If this is a more general question of how to get around the problem of high strain rates in MD simulations, there is currently work being done in a number of different areas: e.g., temperature-accelerated molecular dynamics (e.g., Voter), quasicontinuum method (e.g., Curtin), multiscale modelling techniques, nudged elastic band simulations for calculating activation energy, quasi-static calculations, etc.  However, these methods are outside the scope of the current research, though.  

To my knowledge (based on literature), there are, at least, two ways to excite motion at GigaHertz levels: (1) photoacoustic (phonons) excitation by pulsed lasers, and (2) sonochemical reactions (e.g. cavitation).

Arun K. Subramaniyan's picture

I find it hard to accept the practice of relating the thermal excitation frequency of atoms (usually in THz) to strain rates. MD simulations by nature were developed to calculate statistical average of quantities. An individual snapshop (some particular t) of MD results may not have any meaning by itself. If we equilibrate periodically during loading, then the entire response is similar to quasi-static loading (irrespective of temperature). If the system is not equilibrated periodically after being perturbed (in this case loaded), then it is not clear whether the solution is converged.

 

Only the potential contribution to the virial stress has been taken. There is some debate whether the total virial stress is the continuum Cauchy stress. Do the authors have any particular reason for not using the total virial stress? Recently we found that from a thermo-elastic standpoint, the total virial stress is indeed the continuum Cauchy stress. However, ignoring the kinetic part of the stress may not change the results qualitatively.

Mark Tschopp's picture

With regard to the strain rates, we will examine further the influence of strain rate in these calculations.  One method would be as described, equilibrating during loading to achieve a quasi-static loading.  Another method would be to perform a molecular static calculation with energy minimization after each loading increment.  We will try both methods.

As to the choice of using the virial stress definition without the microkinetic portion, this definition is motivated by a few papers by Min Zhou and David McDowell regarding the virial stress as it relates to the continuum Cauchy stress.  I believe that they find that the balance of linear momentum is not satisfied with the kinetic portion of the virial stress as the system size decreases; I have not read these papers in a while, instead I forward the interested reader to their publications on the subject.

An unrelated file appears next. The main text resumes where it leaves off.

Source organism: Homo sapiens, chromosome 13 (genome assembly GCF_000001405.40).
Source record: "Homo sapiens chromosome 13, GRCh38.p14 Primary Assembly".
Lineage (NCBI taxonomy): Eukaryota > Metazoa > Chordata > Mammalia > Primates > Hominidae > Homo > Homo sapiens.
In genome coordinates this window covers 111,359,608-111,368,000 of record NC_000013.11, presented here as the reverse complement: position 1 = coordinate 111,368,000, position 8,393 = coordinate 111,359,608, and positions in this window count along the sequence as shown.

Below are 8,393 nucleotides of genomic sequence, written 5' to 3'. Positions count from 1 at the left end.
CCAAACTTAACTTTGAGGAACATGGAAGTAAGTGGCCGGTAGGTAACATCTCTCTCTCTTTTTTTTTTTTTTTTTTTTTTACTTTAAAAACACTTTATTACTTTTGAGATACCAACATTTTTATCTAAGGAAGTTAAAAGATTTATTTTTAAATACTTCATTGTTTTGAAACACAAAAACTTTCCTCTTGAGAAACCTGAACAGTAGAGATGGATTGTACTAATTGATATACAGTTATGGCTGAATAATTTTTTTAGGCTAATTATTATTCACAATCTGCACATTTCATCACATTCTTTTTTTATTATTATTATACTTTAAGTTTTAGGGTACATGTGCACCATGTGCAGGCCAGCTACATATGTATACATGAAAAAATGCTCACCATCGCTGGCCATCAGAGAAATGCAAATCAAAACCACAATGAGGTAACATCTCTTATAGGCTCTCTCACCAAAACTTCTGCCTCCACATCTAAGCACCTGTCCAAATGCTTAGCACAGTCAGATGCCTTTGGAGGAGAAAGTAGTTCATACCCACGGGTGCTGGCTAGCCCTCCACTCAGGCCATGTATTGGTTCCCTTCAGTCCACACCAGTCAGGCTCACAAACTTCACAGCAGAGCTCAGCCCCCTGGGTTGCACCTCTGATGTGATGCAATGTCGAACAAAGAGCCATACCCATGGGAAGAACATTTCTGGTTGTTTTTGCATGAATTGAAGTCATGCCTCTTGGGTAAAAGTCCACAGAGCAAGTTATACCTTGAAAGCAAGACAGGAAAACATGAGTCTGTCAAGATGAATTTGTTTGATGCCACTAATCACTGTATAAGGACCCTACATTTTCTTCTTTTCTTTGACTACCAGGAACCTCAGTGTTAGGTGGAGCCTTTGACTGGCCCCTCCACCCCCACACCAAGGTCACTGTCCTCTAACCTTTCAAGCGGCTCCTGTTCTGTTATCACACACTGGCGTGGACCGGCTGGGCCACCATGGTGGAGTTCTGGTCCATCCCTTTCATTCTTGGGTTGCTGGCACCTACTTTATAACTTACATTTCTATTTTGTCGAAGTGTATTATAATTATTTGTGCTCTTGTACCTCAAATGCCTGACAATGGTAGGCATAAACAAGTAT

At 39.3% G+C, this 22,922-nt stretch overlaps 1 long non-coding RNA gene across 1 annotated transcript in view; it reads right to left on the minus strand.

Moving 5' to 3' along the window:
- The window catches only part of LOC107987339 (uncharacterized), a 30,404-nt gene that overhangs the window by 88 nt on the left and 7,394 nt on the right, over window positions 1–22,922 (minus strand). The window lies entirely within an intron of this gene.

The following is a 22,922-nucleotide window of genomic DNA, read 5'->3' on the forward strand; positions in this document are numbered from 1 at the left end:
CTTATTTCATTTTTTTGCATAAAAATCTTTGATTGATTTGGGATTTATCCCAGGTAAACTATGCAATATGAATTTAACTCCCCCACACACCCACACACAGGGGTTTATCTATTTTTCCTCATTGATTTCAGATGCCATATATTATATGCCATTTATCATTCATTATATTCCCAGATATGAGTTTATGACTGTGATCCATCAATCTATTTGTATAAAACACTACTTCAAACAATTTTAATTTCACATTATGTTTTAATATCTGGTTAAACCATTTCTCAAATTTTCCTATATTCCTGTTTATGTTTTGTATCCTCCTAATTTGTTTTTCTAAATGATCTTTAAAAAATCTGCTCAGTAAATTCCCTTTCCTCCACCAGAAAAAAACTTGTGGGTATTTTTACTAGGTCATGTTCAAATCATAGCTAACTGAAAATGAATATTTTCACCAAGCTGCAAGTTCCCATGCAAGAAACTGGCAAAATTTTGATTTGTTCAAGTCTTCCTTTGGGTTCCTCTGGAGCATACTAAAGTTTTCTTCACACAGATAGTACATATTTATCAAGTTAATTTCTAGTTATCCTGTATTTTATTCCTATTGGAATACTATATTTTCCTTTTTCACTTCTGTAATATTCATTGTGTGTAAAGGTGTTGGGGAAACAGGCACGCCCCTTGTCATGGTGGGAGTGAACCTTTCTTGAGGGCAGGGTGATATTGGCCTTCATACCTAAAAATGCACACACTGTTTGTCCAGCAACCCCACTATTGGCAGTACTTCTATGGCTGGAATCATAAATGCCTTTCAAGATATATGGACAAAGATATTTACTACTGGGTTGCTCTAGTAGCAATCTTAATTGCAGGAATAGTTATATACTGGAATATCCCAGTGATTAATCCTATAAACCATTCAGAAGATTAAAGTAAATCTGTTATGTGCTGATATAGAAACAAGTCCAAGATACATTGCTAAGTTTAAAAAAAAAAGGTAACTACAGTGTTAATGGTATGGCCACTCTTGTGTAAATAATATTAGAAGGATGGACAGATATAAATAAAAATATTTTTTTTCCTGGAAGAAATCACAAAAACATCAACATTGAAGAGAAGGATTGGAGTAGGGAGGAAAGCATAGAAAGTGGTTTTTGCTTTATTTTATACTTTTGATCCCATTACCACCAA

As you mention, the stress definition does not change the results qualitatively.  Even quantitatively, we found that the kinetic portion, for the most part, adds approximately 0.35 GPa to the virial stress at 300 K, with only a small standard deviation from this mean value.  At low stresses, this may be a significant, but for the peak stress required to initiate plasticity in these simulations, this is typically a small fraction.   

Pradeep Sharma's picture

Dear Arun,

Could you elaborate further on your comment on total virial stress being the same as Cauchy stress? You mention that you have shown this recently; is that work published?

Arun K. Subramaniyan's picture

Dear Pradeep,

We did a simple thermo elastic MD study. This is part of a paper under review in Applied Physics Letters. I could not attach a write up regarding this in my reply here. I have posted it in my blog instead. You can find it here : http://imechanica.org/node/871

Hope this helps.

Our group has compared these two loading techniques in simulations of nanowire deformation, and found that there is essentially no difference in the observed response. We loaded nanowires in tension using a strain rate of 108 s-1 and also loaded the same nanowires with an incremental displacement of around 0.1 Angstroms followed by a thermal equilibration over 100 ps. The response is near identical for the two loading methods. These results are presented in a paper I posted on my blog a few weeks ago, and may be found here.